By Li Qian | 2012-10-26 | NEWSPAPER EDITION
POLICE detained two female teachers at a kindergarten in east China's Zhejiang Province yesterday for allegedly abusing students "for fun" and then posting online pictures of the abusive acts.
Yan Yanhong, 20, an unlicensed teacher, was seen in a picture smiling beside a crying boy she allegedly had lifted up nearly 20 centimeters by the ears. Other pictures posted to the Internet showed children, aged between four and five, with their mouths sealed by tape, dumped head-first in a trash can, with their clothes stripped off as they danced and made to kiss each other. There were no reports of injuries.
Yan allegedly wrote "It's fine!" beside the Internet pictures.
In interviews with local media, Yan said. "I just played with them at that time" and "It was great fun. The picture was so interesting!"
Yan and another teacher, Tong Qingqing, who took pictures instead of stopping the abuse, were dismissed by the privately run Blue Peacock Kindergarten in Wenling City as soon as the scandal made headlines on Wednesday.
"Yan asked me to take pictures and I did. I didn't expect that these pictures would pose such great social influence," Tong said in a TV interview.
Local education authorities have also ordered teachers of the kindergarten to apologize to every family of students in the class in which the incident took place.
Yan was detained "on charges of picking quarrels and provoking troubles," according to a statement from the Wenling city government. The maximum penalty for that charge is five years in prison.
Yan was accused of stirring up troubles because China's child-abuse laws only apply to family members, leaving a loophole, police said. Current laws regarding the protection of minors rely on school administrators and education authorities to punish teachers. However, these laws are not always strongly enforced.
It said Tong, who took the pictures and uploaded them, has been put under a seven-day administrative detention.
"She has problems in her moral quality," Wu Guojian, a local official, said of Yan. The kindergarten had failed to pass this year's educational evaluation, he added.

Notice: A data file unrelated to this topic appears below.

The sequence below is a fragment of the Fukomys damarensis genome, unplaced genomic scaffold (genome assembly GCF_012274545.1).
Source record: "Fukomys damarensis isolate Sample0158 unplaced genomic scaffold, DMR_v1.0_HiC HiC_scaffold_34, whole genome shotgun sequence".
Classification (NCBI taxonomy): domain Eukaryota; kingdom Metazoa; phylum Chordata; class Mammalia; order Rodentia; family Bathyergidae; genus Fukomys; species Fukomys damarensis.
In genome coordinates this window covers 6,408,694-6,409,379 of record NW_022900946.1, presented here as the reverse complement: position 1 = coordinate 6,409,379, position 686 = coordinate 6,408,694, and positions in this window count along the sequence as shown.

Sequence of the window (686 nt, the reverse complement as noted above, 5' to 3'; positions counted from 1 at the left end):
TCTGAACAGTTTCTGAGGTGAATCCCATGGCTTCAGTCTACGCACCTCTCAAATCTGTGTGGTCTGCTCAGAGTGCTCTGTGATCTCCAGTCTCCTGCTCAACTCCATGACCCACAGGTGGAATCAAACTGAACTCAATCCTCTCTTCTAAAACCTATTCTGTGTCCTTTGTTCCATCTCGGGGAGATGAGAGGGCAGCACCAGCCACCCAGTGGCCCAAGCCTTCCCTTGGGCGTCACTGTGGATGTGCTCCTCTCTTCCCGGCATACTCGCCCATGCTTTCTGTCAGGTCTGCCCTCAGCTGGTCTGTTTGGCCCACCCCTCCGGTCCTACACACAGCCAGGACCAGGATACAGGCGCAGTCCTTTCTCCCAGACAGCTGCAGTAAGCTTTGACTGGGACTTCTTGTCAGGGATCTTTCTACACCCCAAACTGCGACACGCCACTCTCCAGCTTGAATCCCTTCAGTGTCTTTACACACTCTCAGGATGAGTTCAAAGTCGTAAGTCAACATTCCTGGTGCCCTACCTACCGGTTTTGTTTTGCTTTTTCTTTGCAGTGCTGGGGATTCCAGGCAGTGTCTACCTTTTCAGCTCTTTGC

The kindergarten was ordered to rectify its practices. "Whether it will be closed down depends on how the rectification goes," the government's statement said.
Administrators of the kindergarten said they just heard about the case and couldn't provide any other details, Taizhou TV reported.
Two other cases of abuse of young children by teachers have come to light this week.
In Shanxi's provincial capital of Taiyuan, a five-year-old girl got dozens of slaps on the face within 10 minutes just because she couldn't add up 10 and one, media reports said. The teacher has been put under a 15-day detention, the preschool was ordered to shut down, and the 40-plus children were sent to other schools. The incidence has triggered an overhaul of preschools in Taiyuan.
A four-year-old boy in Shanxi's neighboring province of Shaanxi was cut on the wrist with a saw as punishment for not performing well when exercising.
Teachers in such cases usually get sacked, but the most severe punishment generally has been a 15-day administrative detention, according to media reports. Internet users said abuse won't be deterred by such light penalties.
"It would leave scars not only in the victims' hearts but also in other children," microblogger Chen Yuhang wrote. He also blamed education authorities for not supervising teachers and kindergartens well.
These scandals expose a lack of supervision and public investment in preschool education.
Government investment in preschool education accounts for just 1.2 percent of its total education expenditures, far less than the average of 6 to 8 percent in developed countries, according to Xinhua news agency.
Kindergartens are not part of China's nine-year compulsory eduction system, which enjoys strong government funding. A shortage of public kindergartens has led to the proliferation of private schools, which often lack the supervision implemented in public schools.
Cost-cutting and financial pressures lead many private kindergartens to pay their teachers less than their public counterparts. An education official in Wenling said private kindergarten teachers earn about 20,000 yuan (US$3,172) annually, just one-third of the average salary for public teachers.